Lastly, I’m curious what you think about my other points. About the survivor argument being an appeal to authority or a deferment of responsibility rather than an argument in it’s own right. I suppose there are no numbers to back it up and you seem much more interested in the mathematics, so it’s alright if you’re just not interested in that discussion. Speculation has it’s problems, after all. But I’m curious what brought you to apply rigorous mathematics to this particular issue, what made it seem particularly appropriate.
Really interesting, cheers for going into the numbers.
Personally I find the strongest argument against telling rape jokes is that there is a relatively high chance that you will make a rape joke in front a rapist and they will laugh and think that you think rape is okay. That is a pretty horrible thought to me.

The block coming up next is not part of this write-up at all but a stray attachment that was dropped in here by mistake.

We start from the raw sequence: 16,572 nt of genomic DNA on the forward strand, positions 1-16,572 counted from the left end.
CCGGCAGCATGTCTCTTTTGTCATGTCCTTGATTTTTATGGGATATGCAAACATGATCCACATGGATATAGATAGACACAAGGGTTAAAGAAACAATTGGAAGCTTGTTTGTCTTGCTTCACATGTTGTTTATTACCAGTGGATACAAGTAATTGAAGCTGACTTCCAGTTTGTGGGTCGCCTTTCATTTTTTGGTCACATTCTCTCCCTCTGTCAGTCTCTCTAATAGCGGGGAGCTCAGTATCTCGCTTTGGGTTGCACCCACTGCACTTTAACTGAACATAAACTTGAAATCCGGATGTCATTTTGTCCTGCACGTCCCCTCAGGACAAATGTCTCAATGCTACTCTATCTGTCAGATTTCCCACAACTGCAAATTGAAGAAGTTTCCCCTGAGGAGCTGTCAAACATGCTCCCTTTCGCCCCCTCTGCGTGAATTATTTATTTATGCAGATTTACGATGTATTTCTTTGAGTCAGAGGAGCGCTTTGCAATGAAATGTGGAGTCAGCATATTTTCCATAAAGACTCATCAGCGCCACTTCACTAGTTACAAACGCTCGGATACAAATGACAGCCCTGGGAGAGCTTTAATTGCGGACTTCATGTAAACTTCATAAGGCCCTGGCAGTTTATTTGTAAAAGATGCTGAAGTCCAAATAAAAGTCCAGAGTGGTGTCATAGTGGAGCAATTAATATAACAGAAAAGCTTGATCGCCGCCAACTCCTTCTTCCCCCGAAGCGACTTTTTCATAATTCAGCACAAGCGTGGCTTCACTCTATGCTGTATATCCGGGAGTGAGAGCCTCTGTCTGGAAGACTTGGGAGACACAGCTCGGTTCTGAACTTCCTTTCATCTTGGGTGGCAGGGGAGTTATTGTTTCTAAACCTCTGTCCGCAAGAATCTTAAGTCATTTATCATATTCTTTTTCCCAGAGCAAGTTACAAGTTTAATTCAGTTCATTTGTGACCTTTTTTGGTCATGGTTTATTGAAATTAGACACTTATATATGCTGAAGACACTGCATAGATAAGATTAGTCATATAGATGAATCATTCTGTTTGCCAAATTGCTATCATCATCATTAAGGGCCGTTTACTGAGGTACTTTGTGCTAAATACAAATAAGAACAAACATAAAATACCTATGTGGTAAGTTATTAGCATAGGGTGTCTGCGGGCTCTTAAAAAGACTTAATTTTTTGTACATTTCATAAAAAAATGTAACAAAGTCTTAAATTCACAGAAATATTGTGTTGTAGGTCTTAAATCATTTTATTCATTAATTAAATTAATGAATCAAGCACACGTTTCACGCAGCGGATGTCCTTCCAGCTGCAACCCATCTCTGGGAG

I suppose the point I was making is, what are the odds of a rapist being in the audience when you make a rape joke?
All of the studies I’m aware of for prevalence of rapists are US ones, so it’s hard to say. Somewhat less likely, in a fully random sample, than there being a rape victim in the audience, since it appears from the US studies that serial rapists are relatively commonplace as a proportion of rapists.
Probably a near-certainty in a comedy club, though.
A few other points for your analysis:
– the term “rape joke” is slightly broader than jokes about rape as defined by the SOA2003 and is generally used to refer to jokes about the various other sexual offences too. It’s an international term. Whether or not this means that you should include the BCS sexual assault figures in your calculation I’m not sure.